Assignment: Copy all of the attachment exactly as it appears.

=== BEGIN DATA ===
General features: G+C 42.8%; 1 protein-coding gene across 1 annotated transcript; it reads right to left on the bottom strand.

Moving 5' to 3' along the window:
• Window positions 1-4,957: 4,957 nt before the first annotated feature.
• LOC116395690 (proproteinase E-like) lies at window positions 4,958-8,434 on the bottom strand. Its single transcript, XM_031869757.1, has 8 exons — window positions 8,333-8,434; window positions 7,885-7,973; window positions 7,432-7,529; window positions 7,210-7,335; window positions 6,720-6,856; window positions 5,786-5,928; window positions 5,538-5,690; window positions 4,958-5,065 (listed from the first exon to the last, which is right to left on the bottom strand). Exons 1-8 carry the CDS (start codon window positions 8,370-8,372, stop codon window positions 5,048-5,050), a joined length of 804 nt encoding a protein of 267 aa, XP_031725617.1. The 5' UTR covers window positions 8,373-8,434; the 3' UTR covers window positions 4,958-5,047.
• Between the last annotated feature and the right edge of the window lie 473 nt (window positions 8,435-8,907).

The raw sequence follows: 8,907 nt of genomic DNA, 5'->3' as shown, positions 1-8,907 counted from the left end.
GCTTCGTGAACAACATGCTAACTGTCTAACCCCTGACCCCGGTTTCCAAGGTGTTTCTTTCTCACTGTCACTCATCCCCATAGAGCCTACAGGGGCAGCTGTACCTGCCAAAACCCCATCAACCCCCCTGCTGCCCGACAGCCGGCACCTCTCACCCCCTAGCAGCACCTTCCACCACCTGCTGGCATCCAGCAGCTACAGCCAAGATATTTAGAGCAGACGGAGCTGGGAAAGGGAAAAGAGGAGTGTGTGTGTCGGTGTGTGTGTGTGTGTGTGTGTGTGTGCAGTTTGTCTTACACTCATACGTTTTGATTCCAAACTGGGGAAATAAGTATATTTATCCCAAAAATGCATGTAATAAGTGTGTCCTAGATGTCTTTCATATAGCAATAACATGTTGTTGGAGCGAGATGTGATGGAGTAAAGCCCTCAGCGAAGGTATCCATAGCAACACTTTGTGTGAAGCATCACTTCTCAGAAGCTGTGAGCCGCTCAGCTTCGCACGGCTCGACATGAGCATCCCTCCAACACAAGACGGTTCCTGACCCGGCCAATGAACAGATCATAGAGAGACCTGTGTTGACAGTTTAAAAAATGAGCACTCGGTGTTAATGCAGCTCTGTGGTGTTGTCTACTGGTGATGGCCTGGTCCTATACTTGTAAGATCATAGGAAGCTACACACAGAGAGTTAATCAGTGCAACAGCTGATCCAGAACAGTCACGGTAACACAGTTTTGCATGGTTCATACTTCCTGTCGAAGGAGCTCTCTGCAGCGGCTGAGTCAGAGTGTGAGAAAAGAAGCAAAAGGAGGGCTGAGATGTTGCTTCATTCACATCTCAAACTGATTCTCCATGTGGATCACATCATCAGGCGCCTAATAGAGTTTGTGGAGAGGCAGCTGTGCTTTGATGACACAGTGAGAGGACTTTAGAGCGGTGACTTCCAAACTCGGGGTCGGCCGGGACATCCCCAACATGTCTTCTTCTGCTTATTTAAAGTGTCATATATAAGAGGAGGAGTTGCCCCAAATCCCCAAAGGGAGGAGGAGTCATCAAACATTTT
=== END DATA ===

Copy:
General features: G+C 42.8%; 1 protein-coding gene across 1 annotated transcript; it reads right to left on the bottom strand.

Moving 5' to 3' along the window:
• Window positions 1-4,957: 4,957 nt before the first annotated feature.
• LOC116395690 (proproteinase E-like) lies at window positions 4,958-8,434 on the bottom strand. Its single transcript, XM_031869757.1, has 8 exons — window positions 8,333-8,434; window positions 7,885-7,973; window positions 7,432-7,529; window positions 7,210-7,335; window positions 6,720-6,856; window positions 5,786-5,928; window positions 5,538-5,690; window positions 4,958-5,065 (listed from the first exon to the last, which is right to left on the bottom strand). Exons 1-8 carry the CDS (start codon window positions 8,370-8,372, stop codon window positions 5,048-5,050), a joined length of 804 nt encoding a protein of 267 aa, XP_031725617.1. The 5' UTR covers window positions 8,373-8,434; the 3' UTR covers window positions 4,958-5,047.
• Between the last annotated feature and the right edge of the window lie 473 nt (window positions 8,435-8,907).

The raw sequence follows: 8,907 nt of genomic DNA, 5'->3' as shown, positions 1-8,907 counted from the left end.
GCTTCGTGAACAACATGCTAACTGTCTAACCCCTGACCCCGGTTTCCAAGGTGTTTCTTTCTCACTGTCACTCATCCCCATAGAGCCTACAGGGGCAGCTGTACCTGCCAAAACCCCATCAACCCCCCTGCTGCCCGACAGCCGGCACCTCTCACCCCCTAGCAGCACCTTCCACCACCTGCTGGCATCCAGCAGCTACAGCCAAGATATTTAGAGCAGACGGAGCTGGGAAAGGGAAAAGAGGAGTGTGTGTGTCGGTGTGTGTGTGTGTGTGTGTGTGTGTGCAGTTTGTCTTACACTCATACGTTTTGATTCCAAACTGGGGAAATAAGTATATTTATCCCAAAAATGCATGTAATAAGTGTGTCCTAGATGTCTTTCATATAGCAATAACATGTTGTTGGAGCGAGATGTGATGGAGTAAAGCCCTCAGCGAAGGTATCCATAGCAACACTTTGTGTGAAGCATCACTTCTCAGAAGCTGTGAGCCGCTCAGCTTCGCACGGCTCGACATGAGCATCCCTCCAACACAAGACGGTTCCTGACCCGGCCAATGAACAGATCATAGAGAGACCTGTGTTGACAGTTTAAAAAATGAGCACTCGGTGTTAATGCAGCTCTGTGGTGTTGTCTACTGGTGATGGCCTGGTCCTATACTTGTAAGATCATAGGAAGCTACACACAGAGAGTTAATCAGTGCAACAGCTGATCCAGAACAGTCACGGTAACACAGTTTTGCATGGTTCATACTTCCTGTCGAAGGAGCTCTCTGCAGCGGCTGAGTCAGAGTGTGAGAAAAGAAGCAAAAGGAGGGCTGAGATGTTGCTTCATTCACATCTCAAACTGATTCTCCATGTGGATCACATCATCAGGCGCCTAATAGAGTTTGTGGAGAGGCAGCTGTGCTTTGATGACACAGTGAGAGGACTTTAGAGCGGTGACTTCCAAACTCGGGGTCGGCCGGGACATCCCCAACATGTCTTCTTCTGCTTATTTAAAGTGTCATATATAAGAGGAGGAGTTGCCCCAAATCCCCAAAGGGAGGAGGAGTCATCAAACATTTT